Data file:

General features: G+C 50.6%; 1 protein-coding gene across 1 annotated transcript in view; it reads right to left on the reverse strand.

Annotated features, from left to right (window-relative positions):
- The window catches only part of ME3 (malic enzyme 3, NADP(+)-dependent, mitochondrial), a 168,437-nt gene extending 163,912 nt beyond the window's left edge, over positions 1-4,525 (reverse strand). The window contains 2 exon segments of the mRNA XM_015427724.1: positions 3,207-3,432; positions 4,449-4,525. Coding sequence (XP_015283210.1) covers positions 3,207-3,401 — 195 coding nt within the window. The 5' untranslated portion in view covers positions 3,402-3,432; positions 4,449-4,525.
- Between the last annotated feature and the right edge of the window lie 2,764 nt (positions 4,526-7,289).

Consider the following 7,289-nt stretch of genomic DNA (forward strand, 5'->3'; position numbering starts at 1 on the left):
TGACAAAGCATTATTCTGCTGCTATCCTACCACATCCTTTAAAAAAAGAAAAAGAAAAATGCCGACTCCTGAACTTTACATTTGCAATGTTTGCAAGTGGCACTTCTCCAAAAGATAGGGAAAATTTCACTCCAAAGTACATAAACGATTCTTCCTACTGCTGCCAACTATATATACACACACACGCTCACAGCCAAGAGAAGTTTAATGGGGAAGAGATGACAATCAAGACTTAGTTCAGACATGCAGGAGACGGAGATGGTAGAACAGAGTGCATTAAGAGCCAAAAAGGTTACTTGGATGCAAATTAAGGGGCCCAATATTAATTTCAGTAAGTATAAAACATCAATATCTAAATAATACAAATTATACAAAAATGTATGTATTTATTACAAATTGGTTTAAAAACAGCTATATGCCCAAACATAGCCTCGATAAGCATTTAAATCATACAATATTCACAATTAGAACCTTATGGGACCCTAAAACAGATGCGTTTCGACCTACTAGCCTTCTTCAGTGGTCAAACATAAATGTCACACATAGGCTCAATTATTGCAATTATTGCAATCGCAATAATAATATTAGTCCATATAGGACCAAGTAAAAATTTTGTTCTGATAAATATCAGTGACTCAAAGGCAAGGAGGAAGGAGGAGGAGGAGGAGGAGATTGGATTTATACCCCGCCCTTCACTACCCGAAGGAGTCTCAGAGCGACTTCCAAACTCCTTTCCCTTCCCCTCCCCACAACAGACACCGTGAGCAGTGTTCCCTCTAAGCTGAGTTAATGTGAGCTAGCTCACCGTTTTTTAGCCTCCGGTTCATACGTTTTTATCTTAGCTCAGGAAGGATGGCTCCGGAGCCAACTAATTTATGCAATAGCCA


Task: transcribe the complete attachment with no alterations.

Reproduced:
General features: G+C 50.6%; 1 protein-coding gene across 1 annotated transcript in view; it reads right to left on the reverse strand.

Annotated features, from left to right (window-relative positions):
- The window catches only part of ME3 (malic enzyme 3, NADP(+)-dependent, mitochondrial), a 168,437-nt gene extending 163,912 nt beyond the window's left edge, over positions 1-4,525 (reverse strand). The window contains 2 exon segments of the mRNA XM_015427724.1: positions 3,207-3,432; positions 4,449-4,525. Coding sequence (XP_015283210.1) covers positions 3,207-3,401 — 195 coding nt within the window. The 5' untranslated portion in view covers positions 3,402-3,432; positions 4,449-4,525.
- Between the last annotated feature and the right edge of the window lie 2,764 nt (positions 4,526-7,289).

Consider the following 7,289-nt stretch of genomic DNA (forward strand, 5'->3'; position numbering starts at 1 on the left):
TGACAAAGCATTATTCTGCTGCTATCCTACCACATCCTTTAAAAAAAGAAAAAGAAAAATGCCGACTCCTGAACTTTACATTTGCAATGTTTGCAAGTGGCACTTCTCCAAAAGATAGGGAAAATTTCACTCCAAAGTACATAAACGATTCTTCCTACTGCTGCCAACTATATATACACACACACGCTCACAGCCAAGAGAAGTTTAATGGGGAAGAGATGACAATCAAGACTTAGTTCAGACATGCAGGAGACGGAGATGGTAGAACAGAGTGCATTAAGAGCCAAAAAGGTTACTTGGATGCAAATTAAGGGGCCCAATATTAATTTCAGTAAGTATAAAACATCAATATCTAAATAATACAAATTATACAAAAATGTATGTATTTATTACAAATTGGTTTAAAAACAGCTATATGCCCAAACATAGCCTCGATAAGCATTTAAATCATACAATATTCACAATTAGAACCTTATGGGACCCTAAAACAGATGCGTTTCGACCTACTAGCCTTCTTCAGTGGTCAAACATAAATGTCACACATAGGCTCAATTATTGCAATTATTGCAATCGCAATAATAATATTAGTCCATATAGGACCAAGTAAAAATTTTGTTCTGATAAATATCAGTGACTCAAAGGCAAGGAGGAAGGAGGAGGAGGAGGAGGAGATTGGATTTATACCCCGCCCTTCACTACCCGAAGGAGTCTCAGAGCGACTTCCAAACTCCTTTCCCTTCCCCTCCCCACAACAGACACCGTGAGCAGTGTTCCCTCTAAGCTGAGTTAATGTGAGCTAGCTCACCGTTTTTTAGCCTCCGGTTCATACGTTTTTATCTTAGCTCAGGAAGGATGGCTCCGGAGCCAACTAATTTATGCAATAGCCA